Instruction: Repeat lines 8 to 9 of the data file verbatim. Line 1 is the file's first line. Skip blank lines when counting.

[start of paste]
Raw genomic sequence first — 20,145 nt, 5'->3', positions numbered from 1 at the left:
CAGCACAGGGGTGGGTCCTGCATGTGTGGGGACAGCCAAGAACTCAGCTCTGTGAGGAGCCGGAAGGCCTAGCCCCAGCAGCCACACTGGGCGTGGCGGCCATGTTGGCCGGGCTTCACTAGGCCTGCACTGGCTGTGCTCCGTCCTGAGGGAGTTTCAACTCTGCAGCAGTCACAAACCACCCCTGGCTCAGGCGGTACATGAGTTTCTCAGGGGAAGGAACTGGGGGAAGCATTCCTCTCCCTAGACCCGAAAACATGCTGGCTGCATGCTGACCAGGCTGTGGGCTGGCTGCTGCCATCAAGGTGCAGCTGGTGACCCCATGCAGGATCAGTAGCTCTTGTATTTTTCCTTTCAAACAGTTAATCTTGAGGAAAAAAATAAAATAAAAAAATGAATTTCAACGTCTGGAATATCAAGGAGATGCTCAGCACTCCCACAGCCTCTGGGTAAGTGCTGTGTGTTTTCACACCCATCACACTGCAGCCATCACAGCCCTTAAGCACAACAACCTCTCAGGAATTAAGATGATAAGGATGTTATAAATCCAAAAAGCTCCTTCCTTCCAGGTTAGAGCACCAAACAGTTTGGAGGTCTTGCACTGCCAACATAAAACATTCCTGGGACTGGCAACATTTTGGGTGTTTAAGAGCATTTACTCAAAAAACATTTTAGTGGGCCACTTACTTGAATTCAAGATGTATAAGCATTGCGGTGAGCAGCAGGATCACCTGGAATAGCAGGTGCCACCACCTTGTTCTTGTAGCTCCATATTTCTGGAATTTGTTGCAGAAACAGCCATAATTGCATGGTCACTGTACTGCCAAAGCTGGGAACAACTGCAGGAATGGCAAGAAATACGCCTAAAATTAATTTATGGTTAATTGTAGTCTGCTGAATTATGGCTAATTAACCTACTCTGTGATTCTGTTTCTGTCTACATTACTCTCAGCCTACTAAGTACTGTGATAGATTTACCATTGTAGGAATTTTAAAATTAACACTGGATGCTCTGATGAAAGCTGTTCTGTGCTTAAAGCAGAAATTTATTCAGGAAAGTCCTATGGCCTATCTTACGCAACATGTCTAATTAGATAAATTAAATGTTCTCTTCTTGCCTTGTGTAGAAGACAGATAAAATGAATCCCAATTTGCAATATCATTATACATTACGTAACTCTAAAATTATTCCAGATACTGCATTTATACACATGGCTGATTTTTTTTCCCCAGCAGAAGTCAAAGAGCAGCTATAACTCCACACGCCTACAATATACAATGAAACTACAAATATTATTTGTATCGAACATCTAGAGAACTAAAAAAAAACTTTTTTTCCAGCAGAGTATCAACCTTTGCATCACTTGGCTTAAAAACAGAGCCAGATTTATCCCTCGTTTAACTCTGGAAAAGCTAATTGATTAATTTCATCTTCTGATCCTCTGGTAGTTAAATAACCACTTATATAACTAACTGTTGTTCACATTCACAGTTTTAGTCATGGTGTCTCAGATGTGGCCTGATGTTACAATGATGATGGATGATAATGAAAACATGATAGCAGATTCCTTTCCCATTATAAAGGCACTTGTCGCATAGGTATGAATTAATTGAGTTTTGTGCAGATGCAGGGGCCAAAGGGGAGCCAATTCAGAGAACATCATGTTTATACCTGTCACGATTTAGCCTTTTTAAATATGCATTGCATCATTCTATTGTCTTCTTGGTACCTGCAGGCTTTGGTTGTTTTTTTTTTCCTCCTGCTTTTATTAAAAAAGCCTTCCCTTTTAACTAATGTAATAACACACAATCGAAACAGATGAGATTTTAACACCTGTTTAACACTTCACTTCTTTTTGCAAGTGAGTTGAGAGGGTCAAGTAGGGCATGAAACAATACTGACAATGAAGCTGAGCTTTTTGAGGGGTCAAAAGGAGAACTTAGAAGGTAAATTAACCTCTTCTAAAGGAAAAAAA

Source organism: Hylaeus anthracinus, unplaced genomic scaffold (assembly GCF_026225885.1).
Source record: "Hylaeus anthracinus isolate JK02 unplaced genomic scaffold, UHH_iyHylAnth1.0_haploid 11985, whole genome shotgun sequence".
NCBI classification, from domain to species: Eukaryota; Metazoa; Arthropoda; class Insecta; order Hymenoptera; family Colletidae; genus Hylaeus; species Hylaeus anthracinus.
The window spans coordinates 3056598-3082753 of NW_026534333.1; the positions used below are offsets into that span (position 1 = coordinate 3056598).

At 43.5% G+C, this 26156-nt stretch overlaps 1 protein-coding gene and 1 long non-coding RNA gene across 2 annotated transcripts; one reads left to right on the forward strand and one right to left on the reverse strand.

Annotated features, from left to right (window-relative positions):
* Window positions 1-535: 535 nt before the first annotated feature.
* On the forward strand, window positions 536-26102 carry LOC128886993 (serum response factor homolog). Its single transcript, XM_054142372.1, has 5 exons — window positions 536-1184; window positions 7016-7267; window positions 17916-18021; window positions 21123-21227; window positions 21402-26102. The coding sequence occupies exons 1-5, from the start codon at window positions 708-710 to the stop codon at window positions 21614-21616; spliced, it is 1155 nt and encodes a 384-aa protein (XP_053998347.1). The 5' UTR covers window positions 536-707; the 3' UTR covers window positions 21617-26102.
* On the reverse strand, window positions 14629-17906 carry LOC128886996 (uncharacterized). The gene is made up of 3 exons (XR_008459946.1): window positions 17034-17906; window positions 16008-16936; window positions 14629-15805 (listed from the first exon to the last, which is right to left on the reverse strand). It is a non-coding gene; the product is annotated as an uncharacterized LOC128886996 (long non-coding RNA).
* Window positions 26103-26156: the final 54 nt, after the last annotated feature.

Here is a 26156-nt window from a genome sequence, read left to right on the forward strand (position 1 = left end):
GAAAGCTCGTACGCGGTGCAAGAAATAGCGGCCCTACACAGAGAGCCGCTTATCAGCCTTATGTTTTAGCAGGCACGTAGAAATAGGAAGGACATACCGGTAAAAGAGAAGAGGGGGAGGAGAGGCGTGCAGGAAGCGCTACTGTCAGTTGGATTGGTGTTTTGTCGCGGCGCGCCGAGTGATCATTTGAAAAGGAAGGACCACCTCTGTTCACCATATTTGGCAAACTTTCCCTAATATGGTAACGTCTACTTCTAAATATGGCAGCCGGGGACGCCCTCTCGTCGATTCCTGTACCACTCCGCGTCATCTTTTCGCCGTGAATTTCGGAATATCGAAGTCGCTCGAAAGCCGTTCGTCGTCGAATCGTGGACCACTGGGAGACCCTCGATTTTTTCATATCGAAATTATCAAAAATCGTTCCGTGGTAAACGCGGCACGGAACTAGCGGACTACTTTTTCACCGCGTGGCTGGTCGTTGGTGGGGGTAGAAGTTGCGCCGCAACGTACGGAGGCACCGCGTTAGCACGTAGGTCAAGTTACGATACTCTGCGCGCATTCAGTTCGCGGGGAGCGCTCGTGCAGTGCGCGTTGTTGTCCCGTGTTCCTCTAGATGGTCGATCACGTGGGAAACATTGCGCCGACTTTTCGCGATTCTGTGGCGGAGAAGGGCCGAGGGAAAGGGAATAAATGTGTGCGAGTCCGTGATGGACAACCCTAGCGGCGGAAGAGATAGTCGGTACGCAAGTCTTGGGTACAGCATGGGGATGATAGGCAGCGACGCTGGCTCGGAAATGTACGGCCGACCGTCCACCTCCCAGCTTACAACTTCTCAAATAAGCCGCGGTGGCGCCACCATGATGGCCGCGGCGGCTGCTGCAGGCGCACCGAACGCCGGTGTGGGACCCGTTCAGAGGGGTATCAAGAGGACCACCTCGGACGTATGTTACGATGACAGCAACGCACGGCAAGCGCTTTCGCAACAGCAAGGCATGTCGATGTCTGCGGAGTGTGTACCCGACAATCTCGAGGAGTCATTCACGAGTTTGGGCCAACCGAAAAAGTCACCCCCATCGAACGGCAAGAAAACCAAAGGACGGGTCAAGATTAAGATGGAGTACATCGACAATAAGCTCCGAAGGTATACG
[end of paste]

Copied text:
Annotated features, from left to right (window-relative positions):
* Window positions 1-535: 535 nt before the first annotated feature.